But has hasn't had such a good Monday:
LONDON - Rupert Murdoch's top-selling U.K. tabloid, The Sun, had a culture of making illegal payments to corrupt public officials in return for stories, a senior police officer said Monday, as Murdoch announced that the paper's first-ever Sunday edition had sold more than 3 million copies.
Sue Akers, a Metropolitan Police deputy assistant commissioner, told Britain's media ethics inquiry that the newspaper openly referred to paying its sources and that such payments had been authorized at a senior level.
Her comments came the day Murdoch's company paid former teen singing sensation Charlotte Church 600,000 pounds ($951,000) in a phone-hacking settlement for violating her and her family's privacy.
Church's settlement Monday resolved her claim that 33 News of the World articles were the product of journalists illegally hacking into her family's voicemails. Despite her legal victory, Church said years of tabloid intrusions followed by years of legal battles had horrified her.
"What I have discovered as the litigation has gone on has sickened and disgusted me. Nothing was deemed off limits by those who pursued me and my family, just to make money for a multinational news corporation," she said outside London's High Court.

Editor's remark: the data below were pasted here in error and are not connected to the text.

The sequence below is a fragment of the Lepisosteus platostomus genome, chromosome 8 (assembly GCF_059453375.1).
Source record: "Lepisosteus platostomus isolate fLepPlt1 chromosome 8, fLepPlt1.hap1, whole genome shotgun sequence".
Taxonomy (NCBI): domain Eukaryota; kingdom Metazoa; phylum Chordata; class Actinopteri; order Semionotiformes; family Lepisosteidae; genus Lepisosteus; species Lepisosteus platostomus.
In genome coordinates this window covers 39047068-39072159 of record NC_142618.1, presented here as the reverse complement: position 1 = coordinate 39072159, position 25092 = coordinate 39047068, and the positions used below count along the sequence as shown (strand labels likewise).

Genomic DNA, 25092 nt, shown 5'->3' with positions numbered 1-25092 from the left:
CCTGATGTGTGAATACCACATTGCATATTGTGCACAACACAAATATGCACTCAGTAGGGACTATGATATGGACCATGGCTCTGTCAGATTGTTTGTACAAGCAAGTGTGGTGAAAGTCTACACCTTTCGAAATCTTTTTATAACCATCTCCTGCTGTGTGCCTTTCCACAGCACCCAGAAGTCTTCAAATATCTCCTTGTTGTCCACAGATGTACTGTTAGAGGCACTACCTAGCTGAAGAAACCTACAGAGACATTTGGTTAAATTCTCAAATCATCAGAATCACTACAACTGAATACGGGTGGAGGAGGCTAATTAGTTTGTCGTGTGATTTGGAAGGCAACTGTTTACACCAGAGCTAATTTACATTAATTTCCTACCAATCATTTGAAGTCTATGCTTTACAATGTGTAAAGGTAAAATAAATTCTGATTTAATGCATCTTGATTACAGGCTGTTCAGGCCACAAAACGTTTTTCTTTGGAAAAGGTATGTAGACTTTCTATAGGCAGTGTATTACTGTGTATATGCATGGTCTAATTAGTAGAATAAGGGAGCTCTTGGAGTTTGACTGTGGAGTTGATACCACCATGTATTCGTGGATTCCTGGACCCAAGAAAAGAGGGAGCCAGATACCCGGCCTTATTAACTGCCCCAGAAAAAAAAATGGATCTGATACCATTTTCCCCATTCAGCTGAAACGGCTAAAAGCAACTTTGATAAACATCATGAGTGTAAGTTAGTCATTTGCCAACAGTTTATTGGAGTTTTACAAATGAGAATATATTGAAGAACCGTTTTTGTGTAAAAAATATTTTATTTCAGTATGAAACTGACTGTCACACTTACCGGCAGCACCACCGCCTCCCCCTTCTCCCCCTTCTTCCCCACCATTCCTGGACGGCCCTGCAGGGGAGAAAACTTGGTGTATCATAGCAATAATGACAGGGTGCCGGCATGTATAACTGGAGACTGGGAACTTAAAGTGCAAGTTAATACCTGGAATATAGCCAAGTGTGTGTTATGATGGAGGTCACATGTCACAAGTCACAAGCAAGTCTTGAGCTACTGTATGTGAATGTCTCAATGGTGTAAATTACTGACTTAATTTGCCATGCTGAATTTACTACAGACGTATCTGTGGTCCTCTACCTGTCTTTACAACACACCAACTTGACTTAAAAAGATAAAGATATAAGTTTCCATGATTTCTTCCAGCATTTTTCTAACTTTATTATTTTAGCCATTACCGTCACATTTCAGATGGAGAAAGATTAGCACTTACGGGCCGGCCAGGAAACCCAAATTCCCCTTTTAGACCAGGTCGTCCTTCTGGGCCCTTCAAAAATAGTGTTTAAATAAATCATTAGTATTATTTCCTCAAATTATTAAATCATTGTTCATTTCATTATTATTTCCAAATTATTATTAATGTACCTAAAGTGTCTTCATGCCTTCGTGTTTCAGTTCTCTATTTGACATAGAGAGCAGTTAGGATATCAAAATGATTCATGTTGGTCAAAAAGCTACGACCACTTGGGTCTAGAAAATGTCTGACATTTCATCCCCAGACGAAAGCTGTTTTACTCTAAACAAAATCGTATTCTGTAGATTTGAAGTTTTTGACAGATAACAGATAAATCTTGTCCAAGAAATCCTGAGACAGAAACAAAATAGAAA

At one point, Church's mother attempted suicide after Murdoch's papers reported that Church's father was having an affair.
That got the information from a hacked voicemail.
Nice work, Rupert.
It also turns out that News Corp. executives knew as far back as 2006 about phone hacking and other corruption but did nothing about the problems:
Senior executives of Murdoch's British newspaper division, including former News of the World editors Rebekah Brooks and Andy Coulson, have always insisted they were unaware of widespread phone hacking at the tabloid, even though private investigator Glenn Mulcaire was jailed briefly in 2007 for eavesdropping on royal aides on behalf of the tabloid.
But an email from the News of the World's then-lawyer, Tom Crone, submitted to the inquiry suggests that both Coulson — who later became Prime Minister David Cameron's communications chief — and Brooks knew in 2006 that police had a list of around 100 people who may have been targeted by Mulcaire.
So much for plausible deniability by the News Corp. braintrust.
A former deputy prime minister gets at the root problem of all of this corruption in Britain:
Former Deputy Prime Minister John Prescott, whose own phone hacked by the News of the World, accused Murdoch of having a corrupting influence on British politics.
"I always thought it wrong that politicians at the highest level were so close to Murdoch, because Murdoch asked a price," Prescott told justice Brian Leveson's inquiry. "I thought it gave a kind of corrupting influence — not in the payment sense but in the power sense."
And Murdoch has enjoyed the same kind of corrupting influence here in the United States too.
Clearly the influence he has over the Republican Party through FOX News is enormous, but the corruption infects the other party too.
Just ask Fred Dicker's best pal, Andrew Cuomo, about that corruption.
He'll tell you - if he can get his lips off Fred Dicker's ass first.